Do you think that builders want variations? Do you think that builders are looking for ways to “screw” their clients? Do you think builders will do anything to make that extra dollar out of their clients?
These are all very interesting questions. I’m going to give you my thoughts on these.
I don’t believe that builders want variations or that they are looking for ways to “screw” their clients or make that extra dollar. You might not agree but from my building career and time on the client side I think I have a reasonable handle on both sides of this issue.
Variations create problems for builders. For starters, are they really variations? Argument one just started. What is the actual extent of additional or reduced works? Yes, reduced; not all variations are additional works. Argument two just started. What is the real value of the variation works? Argument three just started! And so it goes on.
The last thing I wanted when I was a builder was variations. I just wanted to get stuck into my project and get it finished before the date for Practical Completion and for less than the budget. I did everything I could to support the design consultants and to get my requests for information (RFI) answered as quickly as possible.
Of course if it didn’t look like we were going to meet budget, then we had a problem. How do we meet budget? Many builders will quickly look for savings from their subcontractors and suppliers and become very argumentative in relation to variations to their subcontractors. Of course, if the opportunity arises to seek variations from the client, a builder will do so. Let’s face it this is business.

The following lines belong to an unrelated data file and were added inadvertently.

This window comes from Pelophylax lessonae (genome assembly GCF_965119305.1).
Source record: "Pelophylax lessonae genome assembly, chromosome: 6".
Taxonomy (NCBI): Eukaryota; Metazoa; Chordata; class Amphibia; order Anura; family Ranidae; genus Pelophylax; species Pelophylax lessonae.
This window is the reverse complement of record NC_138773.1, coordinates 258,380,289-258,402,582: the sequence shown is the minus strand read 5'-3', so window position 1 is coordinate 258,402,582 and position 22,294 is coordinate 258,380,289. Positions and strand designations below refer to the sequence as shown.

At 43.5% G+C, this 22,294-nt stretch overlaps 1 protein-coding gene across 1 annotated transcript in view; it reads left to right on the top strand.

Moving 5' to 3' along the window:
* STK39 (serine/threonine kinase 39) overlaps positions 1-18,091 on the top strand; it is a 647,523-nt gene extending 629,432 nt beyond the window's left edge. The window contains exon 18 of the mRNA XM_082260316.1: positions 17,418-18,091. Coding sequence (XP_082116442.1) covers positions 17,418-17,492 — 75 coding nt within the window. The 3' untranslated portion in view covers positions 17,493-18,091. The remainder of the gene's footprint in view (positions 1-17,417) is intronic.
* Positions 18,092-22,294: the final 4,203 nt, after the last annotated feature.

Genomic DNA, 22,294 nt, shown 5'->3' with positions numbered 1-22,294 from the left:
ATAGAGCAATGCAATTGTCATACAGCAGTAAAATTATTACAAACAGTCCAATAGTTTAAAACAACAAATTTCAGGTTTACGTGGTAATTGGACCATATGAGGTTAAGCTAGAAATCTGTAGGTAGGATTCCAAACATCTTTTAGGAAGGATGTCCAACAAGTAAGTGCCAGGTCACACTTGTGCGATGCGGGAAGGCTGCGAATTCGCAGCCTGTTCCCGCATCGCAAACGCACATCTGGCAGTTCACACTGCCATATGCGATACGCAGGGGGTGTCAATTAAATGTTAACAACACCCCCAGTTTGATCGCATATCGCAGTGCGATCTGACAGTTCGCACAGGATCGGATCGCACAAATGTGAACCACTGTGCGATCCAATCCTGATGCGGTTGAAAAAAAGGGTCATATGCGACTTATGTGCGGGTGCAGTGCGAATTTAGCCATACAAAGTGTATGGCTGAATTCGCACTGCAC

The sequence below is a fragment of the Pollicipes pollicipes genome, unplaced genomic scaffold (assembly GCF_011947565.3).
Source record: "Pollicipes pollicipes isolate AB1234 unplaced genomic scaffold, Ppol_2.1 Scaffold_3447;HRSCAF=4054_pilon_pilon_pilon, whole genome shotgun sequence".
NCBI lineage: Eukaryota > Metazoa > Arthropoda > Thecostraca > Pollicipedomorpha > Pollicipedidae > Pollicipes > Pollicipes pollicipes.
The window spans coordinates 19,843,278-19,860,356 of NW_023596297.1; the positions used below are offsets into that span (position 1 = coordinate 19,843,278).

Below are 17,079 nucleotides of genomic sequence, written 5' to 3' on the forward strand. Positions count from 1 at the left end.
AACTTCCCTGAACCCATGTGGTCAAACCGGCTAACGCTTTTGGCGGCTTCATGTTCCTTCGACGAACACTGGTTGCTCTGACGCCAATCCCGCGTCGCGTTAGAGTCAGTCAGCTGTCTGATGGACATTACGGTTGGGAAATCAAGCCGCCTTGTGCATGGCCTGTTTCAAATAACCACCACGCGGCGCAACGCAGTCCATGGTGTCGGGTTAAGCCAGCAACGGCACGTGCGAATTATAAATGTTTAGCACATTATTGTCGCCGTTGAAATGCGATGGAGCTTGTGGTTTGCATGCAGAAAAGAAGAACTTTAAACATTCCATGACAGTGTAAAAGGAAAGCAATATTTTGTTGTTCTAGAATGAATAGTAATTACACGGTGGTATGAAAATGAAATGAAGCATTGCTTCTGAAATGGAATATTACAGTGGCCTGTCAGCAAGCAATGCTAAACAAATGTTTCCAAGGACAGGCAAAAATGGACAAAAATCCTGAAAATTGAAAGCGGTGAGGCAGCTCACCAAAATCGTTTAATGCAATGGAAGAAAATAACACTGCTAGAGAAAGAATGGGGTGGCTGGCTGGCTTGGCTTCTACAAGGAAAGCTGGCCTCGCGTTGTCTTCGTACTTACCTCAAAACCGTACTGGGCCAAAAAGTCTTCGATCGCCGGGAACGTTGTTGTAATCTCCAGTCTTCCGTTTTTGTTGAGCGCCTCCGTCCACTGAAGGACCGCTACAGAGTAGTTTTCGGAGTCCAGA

Building contracts are a “big game”; it’s about positioning your company to have the upper hand in a final project wrap-up/negotiation. Variations are a great way for a builder to protect themselves from the threat of liquidated damages.
Consider a builder has submitted a number of variations which have been rejected and the builder is going over time; technically liquidated damages are due to apply. But the builder claims that the rejected variations are reasonable and that the additional time these variations took to complete should extend the date for Practical Completion and therefore the builder finished on time.
At this point a client has a decision to make; negotiate or litigate.
What would you do?
The answer is very simple; negotiate!
The rest is up to you. If things can’t be worked out then you can always litigate. Sometimes the difference of opinion is so far apart that there is no other alternative; wrong! I would try to avoid litigation wherever possible and even look to give money away to be able to move on.
Litigation costs a lot of money but even worse it costs a lot of time and defocuses you completely from your core business. Think about this very carefully.